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Authoritarian Regimes

By pattyrivxo Apr 19, 2015 712 Words


Patricia Rivera
CLASS
PROFESSOR
University of Houston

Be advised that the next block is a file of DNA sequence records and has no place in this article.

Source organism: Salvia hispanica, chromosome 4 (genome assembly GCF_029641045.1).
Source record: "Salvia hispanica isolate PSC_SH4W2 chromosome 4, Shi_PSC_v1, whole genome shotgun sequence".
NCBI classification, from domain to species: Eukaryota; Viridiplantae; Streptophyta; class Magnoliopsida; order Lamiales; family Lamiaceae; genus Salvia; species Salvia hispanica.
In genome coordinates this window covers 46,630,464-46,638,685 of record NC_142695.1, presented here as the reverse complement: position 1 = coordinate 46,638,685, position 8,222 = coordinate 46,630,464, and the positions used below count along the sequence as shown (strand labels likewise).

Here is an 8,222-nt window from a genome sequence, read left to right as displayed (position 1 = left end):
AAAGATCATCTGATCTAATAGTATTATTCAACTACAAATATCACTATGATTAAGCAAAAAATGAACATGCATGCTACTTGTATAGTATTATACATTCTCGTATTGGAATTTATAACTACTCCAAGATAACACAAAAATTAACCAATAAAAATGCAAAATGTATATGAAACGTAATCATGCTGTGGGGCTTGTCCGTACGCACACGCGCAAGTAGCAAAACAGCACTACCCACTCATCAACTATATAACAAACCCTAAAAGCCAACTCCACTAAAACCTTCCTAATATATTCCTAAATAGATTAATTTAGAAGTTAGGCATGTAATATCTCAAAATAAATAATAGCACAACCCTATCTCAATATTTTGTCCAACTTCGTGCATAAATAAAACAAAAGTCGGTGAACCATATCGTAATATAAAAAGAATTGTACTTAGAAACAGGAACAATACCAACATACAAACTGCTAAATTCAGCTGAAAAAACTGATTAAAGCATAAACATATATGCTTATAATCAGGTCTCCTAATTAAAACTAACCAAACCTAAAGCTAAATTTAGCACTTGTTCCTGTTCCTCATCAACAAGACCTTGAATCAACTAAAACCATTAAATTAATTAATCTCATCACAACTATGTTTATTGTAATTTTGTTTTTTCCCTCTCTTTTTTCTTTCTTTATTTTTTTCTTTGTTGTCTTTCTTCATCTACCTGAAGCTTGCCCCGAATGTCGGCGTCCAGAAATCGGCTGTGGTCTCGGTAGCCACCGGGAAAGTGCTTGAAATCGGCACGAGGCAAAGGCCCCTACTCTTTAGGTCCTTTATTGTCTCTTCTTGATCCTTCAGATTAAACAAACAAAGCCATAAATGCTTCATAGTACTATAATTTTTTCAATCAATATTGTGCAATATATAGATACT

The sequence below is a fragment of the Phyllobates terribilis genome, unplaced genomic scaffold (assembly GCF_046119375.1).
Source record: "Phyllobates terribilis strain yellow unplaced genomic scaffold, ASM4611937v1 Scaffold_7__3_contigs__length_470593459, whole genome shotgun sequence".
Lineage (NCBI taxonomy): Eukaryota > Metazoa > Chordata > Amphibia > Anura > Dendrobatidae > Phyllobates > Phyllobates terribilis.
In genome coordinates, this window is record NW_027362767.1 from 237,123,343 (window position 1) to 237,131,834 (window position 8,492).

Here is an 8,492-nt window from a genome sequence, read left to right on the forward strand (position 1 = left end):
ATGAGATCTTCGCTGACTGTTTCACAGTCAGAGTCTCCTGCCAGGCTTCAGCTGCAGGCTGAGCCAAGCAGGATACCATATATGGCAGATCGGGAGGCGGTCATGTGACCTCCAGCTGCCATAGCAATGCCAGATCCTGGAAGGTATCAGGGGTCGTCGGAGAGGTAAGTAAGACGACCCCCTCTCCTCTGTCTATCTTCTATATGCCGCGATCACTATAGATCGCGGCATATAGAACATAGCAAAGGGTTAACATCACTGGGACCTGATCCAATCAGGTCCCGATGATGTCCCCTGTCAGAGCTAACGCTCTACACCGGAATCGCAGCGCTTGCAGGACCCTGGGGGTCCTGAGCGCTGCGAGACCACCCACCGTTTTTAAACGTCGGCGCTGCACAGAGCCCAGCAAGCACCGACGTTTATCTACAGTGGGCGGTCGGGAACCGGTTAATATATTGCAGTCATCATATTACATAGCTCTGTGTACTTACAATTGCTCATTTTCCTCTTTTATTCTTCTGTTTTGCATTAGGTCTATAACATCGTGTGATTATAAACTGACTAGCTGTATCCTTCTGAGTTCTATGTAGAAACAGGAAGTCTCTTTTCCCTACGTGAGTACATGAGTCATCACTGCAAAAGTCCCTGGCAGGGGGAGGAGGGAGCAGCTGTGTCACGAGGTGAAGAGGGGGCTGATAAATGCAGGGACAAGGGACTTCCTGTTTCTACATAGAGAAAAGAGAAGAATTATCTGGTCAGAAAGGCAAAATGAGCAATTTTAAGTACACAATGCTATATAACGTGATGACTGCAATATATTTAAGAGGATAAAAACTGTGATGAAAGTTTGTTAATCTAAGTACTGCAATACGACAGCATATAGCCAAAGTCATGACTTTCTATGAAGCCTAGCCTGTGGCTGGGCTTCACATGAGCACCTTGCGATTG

Authoritarian regimes are a form of government, where the nation responds with blind obedience. The article explains that this type of government can vary depending on the geographical location of the nation along with poverty level and a couple of other factors. The three types of authoritarian regimes include: Military, Personalist, and Single-party. The Military authoritarian regime pertains to governments, which are led by the military. Geddes argues that in most authoritarian regimes the military can be indebted with their own disintegration. The military regimes can be held responsible for the splitting of their regime because within the military elite, there is no loyalty or incentive to cooperate. Military authoritarian regime is noted by most of the literature and records of Latin American nations. An example of a Military Authoritarian regime can be the Argentine nation from 1976-1983. This country’s military had taken control of the government and continued to hold the power in deciding who was chosen as president. The next type of authoritarian regime presented is the Personalist regime. This regime differs from the rest because it places most of the power in the hands of one leader. Every decision goes through this one person throughout the regime. A very well known example of a Personalist Authoritarian regime is Fidel Castro and the Cuban government. In this type of regime, the nation is blindly following one leader and their chosen group of officers. This type of regime can have the incentive to support each other and tends to be loyal. Geddes does mention that the one evident vulnerability of this type of regime is the health of the sole government leader. The last type of authoritarian regime discussed is the Single-Party regime. This type of regime is very resilient and is mainly only threatened by extreme events. Although, legally, other parties exist and compete in elections, all of the power belongs to that single party. The main difference between Single-Party and Personalist regimes is that the former has an organization or party making the decisions and having some sort of power over the individual leader. A great example of the Single-party authoritarian regime is the Partido Revolucionario Institucional in Mexico. Geddes states that the benefit of the single-party regime is that all the people in the group or party can benefit from unifying under the party. Geddes adds that this type of regime cannot be considered a democracy until a change or turnover of power has happened. Geddes states that military regimes have shorter life spans than other regimes. She explains that the uncertainty of the regimes eventually leads to their demise. The other various reasons that can add to the failing of the Military regime are economic catastrophe, instability and lack of support. In the article, Geddes states that when the Military regime is presented with various unexpected problems, they tend to split. Military regimes can only handle a minimal amount of economic turmoil before coming undone. The goals of military rulers are similar to those in personalist or single-party regimes. All the regimes want the government of the nation to be unified and effective, but they pursue these goals very differently. The Military regimes tend to have to worry about the survival of their military first before proceeding to be effective leaders. They are more susceptible to splits in power because they do not have a loyalty to a certain person or group. The single-party regime has the most loyalty of the three. They tend to stick together and try to see the government in place succeed, which therefore makes the economic situations work out. The personalist regime, works efficiently because the whole government organization is following the direction of one single person and the loyalty is clear to them and their ideas. Geddes makes many great points about the different aspects of each type of authoritarian regime. Perhaps, the most interesting being that all her research can help explain the transitions of power in history. She has given us countless data proving the patterns and examples discussed in this paper. Geddes has proved the characteristics of the different aspects of authoritarian regimes and has explained the likeliness of occurrences throughout the world.

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